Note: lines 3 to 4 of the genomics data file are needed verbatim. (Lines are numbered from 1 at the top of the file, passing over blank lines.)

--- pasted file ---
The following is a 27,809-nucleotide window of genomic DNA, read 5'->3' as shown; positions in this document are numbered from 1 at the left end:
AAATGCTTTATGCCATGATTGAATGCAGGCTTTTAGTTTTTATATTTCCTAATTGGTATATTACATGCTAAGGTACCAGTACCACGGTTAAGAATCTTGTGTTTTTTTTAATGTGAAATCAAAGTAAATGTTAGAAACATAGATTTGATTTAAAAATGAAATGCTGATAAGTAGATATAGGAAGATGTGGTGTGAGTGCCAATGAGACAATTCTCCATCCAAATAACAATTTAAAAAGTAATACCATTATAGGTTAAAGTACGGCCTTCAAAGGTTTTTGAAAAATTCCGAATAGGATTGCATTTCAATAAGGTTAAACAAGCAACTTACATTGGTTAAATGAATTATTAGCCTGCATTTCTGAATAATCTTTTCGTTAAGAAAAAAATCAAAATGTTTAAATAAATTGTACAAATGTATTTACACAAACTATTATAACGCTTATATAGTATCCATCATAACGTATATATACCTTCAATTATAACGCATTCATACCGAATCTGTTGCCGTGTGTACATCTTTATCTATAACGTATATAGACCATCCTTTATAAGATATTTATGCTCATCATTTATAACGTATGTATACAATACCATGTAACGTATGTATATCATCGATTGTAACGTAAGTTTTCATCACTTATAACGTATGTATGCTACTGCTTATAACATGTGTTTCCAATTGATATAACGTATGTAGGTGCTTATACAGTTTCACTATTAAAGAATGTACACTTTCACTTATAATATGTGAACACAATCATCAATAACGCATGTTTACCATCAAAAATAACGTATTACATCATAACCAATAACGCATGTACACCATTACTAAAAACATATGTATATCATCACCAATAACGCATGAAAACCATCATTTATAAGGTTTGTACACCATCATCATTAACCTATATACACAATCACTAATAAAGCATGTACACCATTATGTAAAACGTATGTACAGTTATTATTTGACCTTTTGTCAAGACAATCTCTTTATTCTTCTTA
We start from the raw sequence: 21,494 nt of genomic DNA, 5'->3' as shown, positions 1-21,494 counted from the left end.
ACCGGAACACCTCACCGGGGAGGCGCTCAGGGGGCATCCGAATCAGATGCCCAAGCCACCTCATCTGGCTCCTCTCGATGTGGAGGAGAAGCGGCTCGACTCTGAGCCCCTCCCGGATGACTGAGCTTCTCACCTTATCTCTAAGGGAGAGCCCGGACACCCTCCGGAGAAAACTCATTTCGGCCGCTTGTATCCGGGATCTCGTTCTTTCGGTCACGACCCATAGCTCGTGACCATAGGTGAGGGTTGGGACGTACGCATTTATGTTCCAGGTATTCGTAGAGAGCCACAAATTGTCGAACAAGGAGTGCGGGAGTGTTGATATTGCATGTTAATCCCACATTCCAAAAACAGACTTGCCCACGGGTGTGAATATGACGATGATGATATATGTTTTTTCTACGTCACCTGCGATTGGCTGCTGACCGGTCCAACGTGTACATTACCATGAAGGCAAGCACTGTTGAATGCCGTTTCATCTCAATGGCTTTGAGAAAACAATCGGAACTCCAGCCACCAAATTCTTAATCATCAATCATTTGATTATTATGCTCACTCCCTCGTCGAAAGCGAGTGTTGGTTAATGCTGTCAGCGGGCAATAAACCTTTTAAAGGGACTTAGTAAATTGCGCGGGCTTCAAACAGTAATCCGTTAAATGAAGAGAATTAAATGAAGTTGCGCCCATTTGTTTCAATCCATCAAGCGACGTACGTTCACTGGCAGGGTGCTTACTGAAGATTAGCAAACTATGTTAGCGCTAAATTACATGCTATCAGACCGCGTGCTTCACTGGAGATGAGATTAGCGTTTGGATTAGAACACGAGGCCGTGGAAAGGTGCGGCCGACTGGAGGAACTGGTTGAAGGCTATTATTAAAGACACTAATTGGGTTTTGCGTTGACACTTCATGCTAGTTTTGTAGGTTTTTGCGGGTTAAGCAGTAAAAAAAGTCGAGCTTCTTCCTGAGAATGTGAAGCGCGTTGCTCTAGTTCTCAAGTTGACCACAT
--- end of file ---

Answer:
We start from the raw sequence: 21,494 nt of genomic DNA, 5'->3' as shown, positions 1-21,494 counted from the left end.
ACCGGAACACCTCACCGGGGAGGCGCTCAGGGGGCATCCGAATCAGATGCCCAAGCCACCTCATCTGGCTCCTCTCGATGTGGAGGAGAAGCGGCTCGACTCTGAGCCCCTCCCGGATGACTGAGCTTCTCACCTTATCTCTAAGGGAGAGCCCGGACACCCTCCGGAGAAAACTCATTTCGGCCGCTTGTATCCGGGATCTCGTTCTTTCGGTCACGACCCATAGCTCGTGACCATAGGTGAGGGTTGGGACGTACGCATTTATGTTCCAGGTATTCGTAGAGAGCCACAAATTGTCGAACAAGGAGTGCGGGAGTGTTGATATTGCATGTTAATCCCACATTCCAAAAACAGACTTGCCCACGGGTGTGAATATGACGATGATGATATATGTTTTTTCTACGTCACCTGCGATTGGCTGCTGACCGGTCCAACGTGTACATTACCATGAAGGCAAGCACTGTTGAATGCCGTTTCATCTCAATGGCTTTGAGAAAACAATCGGAACTCCAGCCACCAAATTCTTAATCATCAATCATTTGATTATTATGCTCACTCCCTCGTCGAAAGCGAGTGTTGGTTAATGCTGTCAGCGGGCAATAAACCTTTTAAAGGGACTTAGTAAATTGCGCGGGCTTCAAACAGTAATCCGTTAAATGAAGAGAATTAAATGAAGTTGCGCCCATTTGTTTCAATCCATCAAGCGACGTACGTTCACTGGCAGGGTGCTTACTGAAGATTAGCAAACTATGTTAGCGCTAAATTACATGCTATCAGACCGCGTGCTTCACTGGAGATGAGATTAGCGTTTGGATTAGAACACGAGGCCGTGGAAAGGTGCGGCCGACTGGAGGAACTGGTTGAAGGCTATTATTAAAGACACTAATTGGGTTTTGCGTTGACACTTCATGCTAGTTTTGTAGGTTTTTGCGGGTTAAGCAGTAAAAAAAGTCGAGCTTCTTCCTGAGAATGTGAAGCGCGTTGCTCTAGTTCTCAAGTTGACCACAT